As an employee, knowing that you work in an at-will employment state can make you feel very insecure. “At-will employment” allows businesses to dispense with staff more easily than they would in jurisdictions where this principle isn’t practised. Simply put, you can be fired without notice at any time. It works both ways, of course, but as an employee, you’re the one who is most vulnerable in the event of a sudden termination of employment.
However, there are still reasons why terminating your employment would be considered illegal or unfair. So, if you were suddenly told to pack up your things and go, how would you know if you have been fired illegally? Look out for the scenarios indicating that your employer has broken the law and can be taken to court for unfair dismissal.
1. You Were Involved in Equal Employment Opportunity Commission Proceedings
The Equal Employment Opportunity Commission (EEOC) recently initiated proceedings involving your employer. You were either the whistle-blower or one of the people who gave evidence during the investigation. Your employer is furious and shows you the door.
There’s just one problem.It’s illegal. In order to be effective, the EEOC needs employees to feel free to give information without suffering any adverse consequences, and if you were fired because of your participation, you’re entitled to take legal action.
2. You Lost Your Job Because of Unfair Discrimination
In unfair discrimination, race and gender discrimination are the things that first spring to mind, but disadvantaging you because of your sexual orientation, religion, age, nationality or because you have a disability are just as illegal.
If you’re able to assemble evidence that shows you got fired because of any of these factors, you may have a case against your employer. After all, it’s none of your company’s business whether you’re Jewish, Islamic, or Chrisitan, for example.
3. Your Workplace Got so Unpleasant That You Were Forced to Resign
No employer should turn a blind eye to the type of harassment that results in a hostile work environment. If you reported workplace bullying or tried to resolve it, and nothing was done, or the hostility intensified, you may have felt that you had no option but to resign.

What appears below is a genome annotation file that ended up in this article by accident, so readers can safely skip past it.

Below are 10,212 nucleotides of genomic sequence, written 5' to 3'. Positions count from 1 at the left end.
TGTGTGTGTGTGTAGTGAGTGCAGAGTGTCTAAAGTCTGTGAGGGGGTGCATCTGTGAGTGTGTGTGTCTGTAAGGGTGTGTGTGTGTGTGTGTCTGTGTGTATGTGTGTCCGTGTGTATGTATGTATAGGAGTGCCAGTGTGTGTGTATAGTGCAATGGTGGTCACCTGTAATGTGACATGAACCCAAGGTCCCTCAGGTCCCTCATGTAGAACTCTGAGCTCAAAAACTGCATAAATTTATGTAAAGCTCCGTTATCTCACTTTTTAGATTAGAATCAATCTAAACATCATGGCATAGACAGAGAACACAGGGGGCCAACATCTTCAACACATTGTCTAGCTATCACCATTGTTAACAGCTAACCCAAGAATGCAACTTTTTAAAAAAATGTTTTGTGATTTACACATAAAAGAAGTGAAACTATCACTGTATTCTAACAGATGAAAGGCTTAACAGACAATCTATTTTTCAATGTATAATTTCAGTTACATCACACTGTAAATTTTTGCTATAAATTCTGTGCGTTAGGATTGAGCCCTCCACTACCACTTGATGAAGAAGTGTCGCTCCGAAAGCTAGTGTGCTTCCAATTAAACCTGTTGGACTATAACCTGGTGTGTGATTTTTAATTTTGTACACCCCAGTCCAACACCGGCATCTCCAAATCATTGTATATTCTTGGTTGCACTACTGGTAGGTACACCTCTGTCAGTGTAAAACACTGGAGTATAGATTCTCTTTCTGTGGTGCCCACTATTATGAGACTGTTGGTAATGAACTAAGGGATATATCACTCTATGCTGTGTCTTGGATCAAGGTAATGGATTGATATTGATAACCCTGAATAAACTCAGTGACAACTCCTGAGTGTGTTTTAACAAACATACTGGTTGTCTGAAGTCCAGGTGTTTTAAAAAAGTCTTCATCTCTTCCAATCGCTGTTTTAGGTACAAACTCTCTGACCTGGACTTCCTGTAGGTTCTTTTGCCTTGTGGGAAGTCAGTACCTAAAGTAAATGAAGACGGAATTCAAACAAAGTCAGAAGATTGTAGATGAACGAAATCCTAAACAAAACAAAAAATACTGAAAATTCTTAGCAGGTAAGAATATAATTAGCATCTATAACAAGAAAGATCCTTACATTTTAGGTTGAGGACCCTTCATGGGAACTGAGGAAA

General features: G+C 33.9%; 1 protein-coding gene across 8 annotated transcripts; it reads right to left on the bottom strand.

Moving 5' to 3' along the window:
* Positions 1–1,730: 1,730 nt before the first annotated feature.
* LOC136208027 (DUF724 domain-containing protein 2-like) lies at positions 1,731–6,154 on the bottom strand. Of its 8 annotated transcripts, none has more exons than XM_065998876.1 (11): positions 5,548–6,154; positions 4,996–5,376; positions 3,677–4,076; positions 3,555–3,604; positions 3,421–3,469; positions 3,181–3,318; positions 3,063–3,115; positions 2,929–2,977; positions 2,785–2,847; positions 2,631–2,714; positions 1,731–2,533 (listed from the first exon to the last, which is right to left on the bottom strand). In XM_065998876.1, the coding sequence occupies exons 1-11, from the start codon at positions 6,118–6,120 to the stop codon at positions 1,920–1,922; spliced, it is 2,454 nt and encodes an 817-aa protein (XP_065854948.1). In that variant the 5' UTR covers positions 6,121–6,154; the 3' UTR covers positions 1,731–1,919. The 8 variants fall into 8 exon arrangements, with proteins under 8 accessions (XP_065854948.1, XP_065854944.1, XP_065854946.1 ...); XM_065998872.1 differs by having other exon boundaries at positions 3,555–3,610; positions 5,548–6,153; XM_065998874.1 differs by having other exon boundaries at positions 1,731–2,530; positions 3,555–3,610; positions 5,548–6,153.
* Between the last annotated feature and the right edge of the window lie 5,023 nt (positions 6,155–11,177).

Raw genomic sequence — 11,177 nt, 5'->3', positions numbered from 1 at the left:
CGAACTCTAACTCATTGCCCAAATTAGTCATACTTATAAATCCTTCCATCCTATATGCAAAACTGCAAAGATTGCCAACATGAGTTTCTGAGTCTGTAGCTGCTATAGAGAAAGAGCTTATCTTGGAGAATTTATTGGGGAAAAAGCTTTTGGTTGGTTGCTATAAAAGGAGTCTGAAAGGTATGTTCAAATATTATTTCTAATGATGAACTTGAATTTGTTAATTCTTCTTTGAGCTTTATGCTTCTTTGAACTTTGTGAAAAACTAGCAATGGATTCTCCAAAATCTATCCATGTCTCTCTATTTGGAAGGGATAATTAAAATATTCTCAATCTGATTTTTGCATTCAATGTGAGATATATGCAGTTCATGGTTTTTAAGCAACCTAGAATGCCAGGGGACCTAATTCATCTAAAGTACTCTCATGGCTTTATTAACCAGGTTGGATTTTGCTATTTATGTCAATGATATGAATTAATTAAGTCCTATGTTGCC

It could be a huge setback for your career. The law in your jurisdiction is likely to allow you to take legal action on the grounds that you were forced to resign because your working conditions were so unpleasant. Once again, you’ll need evidence of what happened, how you handled it, and what, if anything, the company did when you reported the issue.
4. Your Termination was Against the Rules Laid Down in the Employee Handbook
An employee handbook lays down your rights and responsibilities as an employee. Unless it specifically states that it’s not a contract, any contravention of its contents could be seen as breach of contract in a court of law. So, if the handbook says you will get a month’s notice of termination, but you’re told to pack up and go at once, you may be able to sue for wrongful termination.
Ready to Take on Your Former Employer? Get a Lawyer!
When you’re considering any form of legal action, it’s always wisest to get professional advice. If you have substantial evidence to prove that you were wrongfully dismissed, even in the context of “at-will” employment, your next port of call is an employment lawyer’s office. If all goes well, you may be able to get some form of restitution to make up for your former employer’s unprofessional and illegal behaviour.